As soon as our battery became exposed in the open, the minie balls began to whistle around us and we were ordered to commence firing, our six bronze dogs of war, belched forth their cannister into the brush and woods in our front, and at the same time we were ordered by Capt. Wade to advance by hand and fire. Our infantry seeing the bold move of our battery, rushed forward again at the concealed foe in the bushes at the other edge of the old field; again they were driven back and took shelter under the hill, reformed and loaded their guns. Our battery had gotten nearly on a parallel line with the hollow, and we were very much exposed, but continued to rake the undergrowth with a hail-storm of cannister, in front, right and left. Our line of battle in less than two minutes sprang forward for the third time, with the rebel yell, notwithstanding the brave and determined stand of the enemy, went into the brush and routed the foe and drive them about one mile; capturing their headquarters, with commissary stores, wagons, prisoners, and hospital with wounded. The men that did this hard fighting belong to the Mo. State Guards.

We were ordered to limber up and follow in a trot; we cannoneers had to do good running to keep up. I was called by a comrade, who was sitting on the roadside with the head of a dying Northern soldier in his lap, and asked if I had any water in my canteen, as he wanted some for the man. I stopped and placed my canteen to his mouth, but he took one or two swallows only, and laid his head back in the Confederate’s lap, then with a bright peaceful smile upon his face, reached his hand and patted me on the cheek and tried so hard to tell me something, but he could only move his lips. He was thanking me and saying “God bless you.”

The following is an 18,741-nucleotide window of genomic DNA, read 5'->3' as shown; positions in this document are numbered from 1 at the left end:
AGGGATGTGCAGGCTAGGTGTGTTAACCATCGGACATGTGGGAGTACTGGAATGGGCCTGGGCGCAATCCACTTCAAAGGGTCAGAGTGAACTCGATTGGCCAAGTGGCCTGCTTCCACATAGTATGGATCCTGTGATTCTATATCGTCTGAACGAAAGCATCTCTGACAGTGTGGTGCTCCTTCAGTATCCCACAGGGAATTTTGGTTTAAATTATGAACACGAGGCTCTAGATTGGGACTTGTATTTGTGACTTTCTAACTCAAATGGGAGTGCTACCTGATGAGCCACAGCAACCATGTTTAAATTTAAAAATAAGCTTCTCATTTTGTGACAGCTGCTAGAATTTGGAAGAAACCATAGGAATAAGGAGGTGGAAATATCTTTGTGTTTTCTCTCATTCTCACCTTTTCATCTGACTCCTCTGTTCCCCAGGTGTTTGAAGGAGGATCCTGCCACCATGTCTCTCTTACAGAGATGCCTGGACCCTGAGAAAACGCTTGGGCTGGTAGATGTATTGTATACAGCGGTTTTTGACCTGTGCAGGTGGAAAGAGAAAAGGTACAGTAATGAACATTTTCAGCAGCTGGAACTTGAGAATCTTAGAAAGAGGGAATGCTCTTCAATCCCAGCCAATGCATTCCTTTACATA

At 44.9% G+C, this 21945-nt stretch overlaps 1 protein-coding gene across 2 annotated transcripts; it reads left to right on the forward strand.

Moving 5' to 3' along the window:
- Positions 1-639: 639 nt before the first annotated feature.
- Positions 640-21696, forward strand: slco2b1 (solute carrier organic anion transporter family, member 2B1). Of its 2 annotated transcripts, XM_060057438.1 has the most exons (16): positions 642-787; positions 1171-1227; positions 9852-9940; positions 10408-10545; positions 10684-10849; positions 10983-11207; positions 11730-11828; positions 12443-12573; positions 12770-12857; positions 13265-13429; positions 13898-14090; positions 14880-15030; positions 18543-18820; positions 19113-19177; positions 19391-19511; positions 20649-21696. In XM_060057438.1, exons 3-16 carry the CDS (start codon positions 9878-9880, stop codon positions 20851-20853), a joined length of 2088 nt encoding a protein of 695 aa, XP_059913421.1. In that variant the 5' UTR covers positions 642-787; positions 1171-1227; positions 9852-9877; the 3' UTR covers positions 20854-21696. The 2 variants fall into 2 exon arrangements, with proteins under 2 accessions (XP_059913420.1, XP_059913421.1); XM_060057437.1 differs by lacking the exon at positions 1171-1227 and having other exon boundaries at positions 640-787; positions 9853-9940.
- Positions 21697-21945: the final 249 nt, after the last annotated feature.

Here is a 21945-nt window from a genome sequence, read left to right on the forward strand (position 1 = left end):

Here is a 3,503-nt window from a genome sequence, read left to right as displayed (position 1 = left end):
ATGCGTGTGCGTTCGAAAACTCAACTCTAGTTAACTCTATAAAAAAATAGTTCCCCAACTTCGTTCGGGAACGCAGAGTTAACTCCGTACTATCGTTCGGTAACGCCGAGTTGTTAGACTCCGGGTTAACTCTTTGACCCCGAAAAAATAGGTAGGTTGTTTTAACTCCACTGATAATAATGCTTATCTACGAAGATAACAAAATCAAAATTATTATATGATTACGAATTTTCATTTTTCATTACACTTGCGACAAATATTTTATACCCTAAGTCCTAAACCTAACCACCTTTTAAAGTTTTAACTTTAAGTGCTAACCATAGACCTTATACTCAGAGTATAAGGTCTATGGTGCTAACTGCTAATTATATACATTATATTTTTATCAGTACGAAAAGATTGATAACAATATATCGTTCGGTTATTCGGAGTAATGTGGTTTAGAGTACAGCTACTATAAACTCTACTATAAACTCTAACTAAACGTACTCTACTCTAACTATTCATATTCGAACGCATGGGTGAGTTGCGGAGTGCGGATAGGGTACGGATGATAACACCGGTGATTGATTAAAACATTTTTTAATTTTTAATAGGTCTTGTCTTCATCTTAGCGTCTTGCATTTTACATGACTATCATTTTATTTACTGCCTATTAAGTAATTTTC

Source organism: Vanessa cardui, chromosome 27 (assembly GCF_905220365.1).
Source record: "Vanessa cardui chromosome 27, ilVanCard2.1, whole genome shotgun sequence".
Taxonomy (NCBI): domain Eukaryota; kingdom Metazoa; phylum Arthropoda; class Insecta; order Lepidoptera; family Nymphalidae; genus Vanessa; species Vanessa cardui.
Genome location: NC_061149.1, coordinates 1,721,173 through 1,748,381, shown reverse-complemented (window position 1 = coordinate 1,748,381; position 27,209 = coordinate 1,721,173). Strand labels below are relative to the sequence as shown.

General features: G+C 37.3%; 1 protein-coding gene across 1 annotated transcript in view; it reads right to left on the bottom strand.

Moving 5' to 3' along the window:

My battery had left me and I could not tarry to learn his name, but he was from Ill. He was a handsome, blue eyed young man. I wish I could have learned more of him, for he was such a gentleman in his manners, and I might say Christlike, by blessing his enemy in his last concious moments. We are not enemies in the true sense of the word, but only differ in opinion on a great and vital question. Farewell my sainted opponent, until we meet again before the Great White Throne, and praise our God together for ever more.

When I caught up with my battery, it had taken up another position and was ready for action; firing commenced immediately and was kept up until after dark. Our position was within a few yards of a large barn full of all kinds of provisions, and quite a number of sutler wagons were parked close to us, we went for such things as we needed and for many things we did not need. The wagons contained candies, jellies, fruits of all kinds, oysters, sardines, knives, razors, gloves, underwear, et. Besides the good things to eat, I had gotten hold of two boxes full of buckskin gloves and gauntlets. I did not know what I had until I got back to our guns and opened them. I gave each of my mess-mates a pair, put on another pair myself, and placed another pair in my pocket, then put the balance in the limber of my gun. Large sacks of sugar and parched coffee, were tied on behind our caissons, for future use; our commissary was not giving any rations of this kind.

We were well pleased with our days work; we had steadily driven the enemy from every position they had held during the day, and had full position of all the battlefield, with commissary stores, several cannons, many small arms, and the hospital with many wounded and some other prisoners. Our loss of brave Missourians was small. No fighting from Gen. McCullough’s army since 9 o’clock this morning. It is rumored that Gen. McCullough and McIntoch, were killed this morning, and that the others cannot agree upon a man to lead them. They have done nothing all day or since their leaders fell, which saved the Northern army from capture; I cannot see how it could have been otherwise, if McCullough’s army had been lead against the enemy.

 


Notes

      1. Quote verified in 1985 reprint, pp101-102 and minor corrections made.

2. This is Col. B.A. Rives.